What Is An Undescended Testicle?
An undescended testicle (cryptorchidism), is a testicle that has not lowered into its correct position in the scrotum prior to birth. Most of the time only one testicle is undescended. However, both testicles are affected in about 1 out of 10 cases.
Although having an undescended testicle is generally not a common condition, it is common among prematurely-born baby boys.
In the vast majority of cases, the undescended testicle will resolve by itself and eventually move into the correct position during the first few months following birth. Surgery can be performed to reposition an undescended testicle if it doesn’t correct itself on its own.
It is not known what causes an undescended testicle. It is possible that it is caused by a disruption of certain hormones, nerve activity, and bodily changes that affect the development of the testicles. These disruptions could possibly be due to factors involving the mother’s health, genetic abnormalities, and other environmental influences.
Signs and Symptoms
The primary symptom of undescended testicles is not being able to feel or see one or both testicles within the scrotum.
While the fetus is still developing, the testicles are formed in the abdomen. They eventually descend from the abdomen to the scrotum via the inguinal canal, which is a tube-shaped passage in the groin. If this process is interrupted or delayed, it will result in an undescended testicle.
Who Is At Risk?
The following factors could increase the chance of an undescended testicle occurring in a newborn:
- Premature birth.
- A birth weight that’s abnormally low.
- Having relatives with undescended testicles or other issues with genital development.
- Certain conditions that can limit fetal development (for example Down syndrome or a defect of the abdominal wall).
- If the mother smokes cigarettes while pregnant and/or exposure to second-hand smoke.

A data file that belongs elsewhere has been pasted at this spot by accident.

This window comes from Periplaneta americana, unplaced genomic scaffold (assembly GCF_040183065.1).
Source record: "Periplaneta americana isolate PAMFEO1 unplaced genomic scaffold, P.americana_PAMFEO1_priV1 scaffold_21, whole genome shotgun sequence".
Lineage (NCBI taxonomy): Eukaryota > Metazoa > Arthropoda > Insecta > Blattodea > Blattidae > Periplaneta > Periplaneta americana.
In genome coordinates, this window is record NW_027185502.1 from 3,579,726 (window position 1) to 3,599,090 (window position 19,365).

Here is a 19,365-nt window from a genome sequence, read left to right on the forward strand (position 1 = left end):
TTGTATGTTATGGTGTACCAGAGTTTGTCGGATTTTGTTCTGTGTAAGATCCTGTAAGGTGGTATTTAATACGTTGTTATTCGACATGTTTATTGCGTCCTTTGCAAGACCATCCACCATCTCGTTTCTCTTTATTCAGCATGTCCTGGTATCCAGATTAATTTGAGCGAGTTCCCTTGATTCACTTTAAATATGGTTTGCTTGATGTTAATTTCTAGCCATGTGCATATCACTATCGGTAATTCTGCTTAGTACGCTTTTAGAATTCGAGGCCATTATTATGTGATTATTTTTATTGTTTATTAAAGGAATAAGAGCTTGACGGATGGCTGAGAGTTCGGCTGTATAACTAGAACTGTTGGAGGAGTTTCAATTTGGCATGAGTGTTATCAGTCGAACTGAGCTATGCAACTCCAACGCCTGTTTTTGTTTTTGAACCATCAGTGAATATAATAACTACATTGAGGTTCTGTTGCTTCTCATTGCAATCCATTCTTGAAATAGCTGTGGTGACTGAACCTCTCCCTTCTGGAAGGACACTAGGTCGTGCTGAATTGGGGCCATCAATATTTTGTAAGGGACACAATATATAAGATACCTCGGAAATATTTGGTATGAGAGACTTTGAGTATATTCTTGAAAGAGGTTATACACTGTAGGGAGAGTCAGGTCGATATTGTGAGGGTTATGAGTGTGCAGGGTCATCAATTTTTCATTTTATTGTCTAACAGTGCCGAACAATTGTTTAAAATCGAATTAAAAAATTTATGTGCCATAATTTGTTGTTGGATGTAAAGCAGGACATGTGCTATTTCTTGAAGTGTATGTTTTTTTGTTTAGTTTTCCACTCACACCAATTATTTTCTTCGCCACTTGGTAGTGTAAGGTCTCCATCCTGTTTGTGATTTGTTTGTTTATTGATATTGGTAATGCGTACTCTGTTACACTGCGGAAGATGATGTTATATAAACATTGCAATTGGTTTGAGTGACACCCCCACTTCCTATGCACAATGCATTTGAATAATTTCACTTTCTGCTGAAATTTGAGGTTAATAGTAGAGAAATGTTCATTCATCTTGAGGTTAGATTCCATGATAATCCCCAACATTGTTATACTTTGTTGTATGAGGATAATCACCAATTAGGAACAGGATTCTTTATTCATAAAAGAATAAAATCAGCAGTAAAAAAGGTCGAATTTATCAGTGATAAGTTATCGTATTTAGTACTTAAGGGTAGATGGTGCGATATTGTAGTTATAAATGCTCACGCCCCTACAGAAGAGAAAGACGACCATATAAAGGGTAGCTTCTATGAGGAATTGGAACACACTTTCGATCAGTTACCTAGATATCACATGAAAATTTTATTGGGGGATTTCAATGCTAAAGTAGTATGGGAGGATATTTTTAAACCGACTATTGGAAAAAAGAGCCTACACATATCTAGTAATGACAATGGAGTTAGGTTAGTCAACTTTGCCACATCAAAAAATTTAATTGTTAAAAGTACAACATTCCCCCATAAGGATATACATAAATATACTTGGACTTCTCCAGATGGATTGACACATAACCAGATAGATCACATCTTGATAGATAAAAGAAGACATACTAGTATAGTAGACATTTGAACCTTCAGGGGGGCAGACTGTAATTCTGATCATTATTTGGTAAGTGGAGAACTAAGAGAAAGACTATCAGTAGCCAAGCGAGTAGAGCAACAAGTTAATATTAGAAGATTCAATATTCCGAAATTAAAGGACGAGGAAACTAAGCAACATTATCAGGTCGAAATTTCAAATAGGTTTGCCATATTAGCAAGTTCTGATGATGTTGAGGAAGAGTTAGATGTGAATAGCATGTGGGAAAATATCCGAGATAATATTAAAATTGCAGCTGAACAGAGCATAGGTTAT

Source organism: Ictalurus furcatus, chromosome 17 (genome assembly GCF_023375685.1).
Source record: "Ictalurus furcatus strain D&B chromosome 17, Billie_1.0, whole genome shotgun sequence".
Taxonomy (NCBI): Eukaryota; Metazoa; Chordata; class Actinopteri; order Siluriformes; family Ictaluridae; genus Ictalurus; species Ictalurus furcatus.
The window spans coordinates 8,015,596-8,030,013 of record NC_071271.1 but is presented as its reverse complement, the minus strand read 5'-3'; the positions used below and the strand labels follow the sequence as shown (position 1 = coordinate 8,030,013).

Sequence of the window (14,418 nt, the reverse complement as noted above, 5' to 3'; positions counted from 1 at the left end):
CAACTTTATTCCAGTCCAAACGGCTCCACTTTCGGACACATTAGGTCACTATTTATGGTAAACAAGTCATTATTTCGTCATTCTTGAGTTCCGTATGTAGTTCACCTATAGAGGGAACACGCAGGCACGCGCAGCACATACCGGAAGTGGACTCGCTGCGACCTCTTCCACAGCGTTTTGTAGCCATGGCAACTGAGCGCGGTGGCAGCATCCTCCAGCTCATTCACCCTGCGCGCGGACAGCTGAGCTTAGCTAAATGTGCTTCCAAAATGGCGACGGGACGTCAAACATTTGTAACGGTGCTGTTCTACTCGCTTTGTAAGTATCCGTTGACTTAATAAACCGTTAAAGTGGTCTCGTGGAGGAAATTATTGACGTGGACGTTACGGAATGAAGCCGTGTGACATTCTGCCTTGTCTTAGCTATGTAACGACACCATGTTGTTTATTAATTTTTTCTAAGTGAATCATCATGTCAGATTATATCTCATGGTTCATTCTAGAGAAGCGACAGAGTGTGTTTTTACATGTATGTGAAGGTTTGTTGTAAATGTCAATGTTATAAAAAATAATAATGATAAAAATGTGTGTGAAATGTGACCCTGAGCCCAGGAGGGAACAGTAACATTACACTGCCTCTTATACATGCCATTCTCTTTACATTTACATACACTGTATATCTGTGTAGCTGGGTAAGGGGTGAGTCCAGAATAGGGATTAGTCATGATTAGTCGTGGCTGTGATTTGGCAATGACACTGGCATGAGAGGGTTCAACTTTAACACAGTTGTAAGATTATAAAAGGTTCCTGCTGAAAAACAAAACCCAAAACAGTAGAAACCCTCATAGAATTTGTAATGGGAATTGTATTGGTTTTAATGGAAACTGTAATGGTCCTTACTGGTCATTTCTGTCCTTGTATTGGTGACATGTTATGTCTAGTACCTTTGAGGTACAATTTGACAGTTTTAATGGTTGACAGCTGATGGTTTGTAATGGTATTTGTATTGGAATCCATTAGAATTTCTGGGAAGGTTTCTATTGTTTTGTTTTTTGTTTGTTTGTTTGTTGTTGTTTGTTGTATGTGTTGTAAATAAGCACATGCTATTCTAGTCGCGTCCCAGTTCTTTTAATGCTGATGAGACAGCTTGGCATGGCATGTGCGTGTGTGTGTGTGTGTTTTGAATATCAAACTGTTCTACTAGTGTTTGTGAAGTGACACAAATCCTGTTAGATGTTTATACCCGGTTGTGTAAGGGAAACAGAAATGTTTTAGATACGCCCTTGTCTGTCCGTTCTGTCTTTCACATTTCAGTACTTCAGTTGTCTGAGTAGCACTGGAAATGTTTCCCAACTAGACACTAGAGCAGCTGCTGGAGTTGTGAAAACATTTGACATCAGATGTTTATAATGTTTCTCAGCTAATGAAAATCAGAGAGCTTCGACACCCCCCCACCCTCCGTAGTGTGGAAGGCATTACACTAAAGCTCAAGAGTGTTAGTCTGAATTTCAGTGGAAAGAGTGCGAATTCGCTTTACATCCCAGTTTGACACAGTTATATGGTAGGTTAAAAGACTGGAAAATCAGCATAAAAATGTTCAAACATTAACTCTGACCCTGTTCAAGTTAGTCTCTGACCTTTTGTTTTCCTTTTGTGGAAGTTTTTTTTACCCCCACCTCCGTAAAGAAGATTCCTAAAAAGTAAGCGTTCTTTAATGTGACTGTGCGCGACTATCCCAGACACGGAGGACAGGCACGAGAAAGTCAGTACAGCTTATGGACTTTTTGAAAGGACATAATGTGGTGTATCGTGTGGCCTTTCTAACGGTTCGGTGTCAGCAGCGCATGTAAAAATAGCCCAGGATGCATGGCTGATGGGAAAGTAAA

- If the mother consumes alcohol while pregnant.
- If the parents have been exposed to certain pesticides.
Problems Associated With An Undescended Testicle
Several conditions can occur due to having an undescended testicle. The following are complications that can occur when a testicle is not positioned where it should normally be:
Fertility Issues – Men who have an undescended testicle are more likely to experience a low sperm count, decreased sperm quality, and reduced fertility. These problems can occur due to an abnormal testicle development and may worsen if left untreated.
Testicular Cancer – Testicular cancer typically starts to form in the cells of the testicle that develop immature sperm. It is not known what causes these cells to become cancerous. Testicular cancer is more common in men who have had their an undescended testicle.
The risk for developing cancer is increased when the condition affects both testicles, and when the undescended testicle is located in the abdomen rather than the groin. The risk of developing testicular cancer in the future may be reduced by correcting an undescended testicle with surgery.
Testicular Torsion – This painful condition causes blood to stop flowing to the testicle due to the spermatic chord becoming twisted. The spermatic cord contains blood vessels and nerves, as well as the tube that transports semen to the penis from the testicle.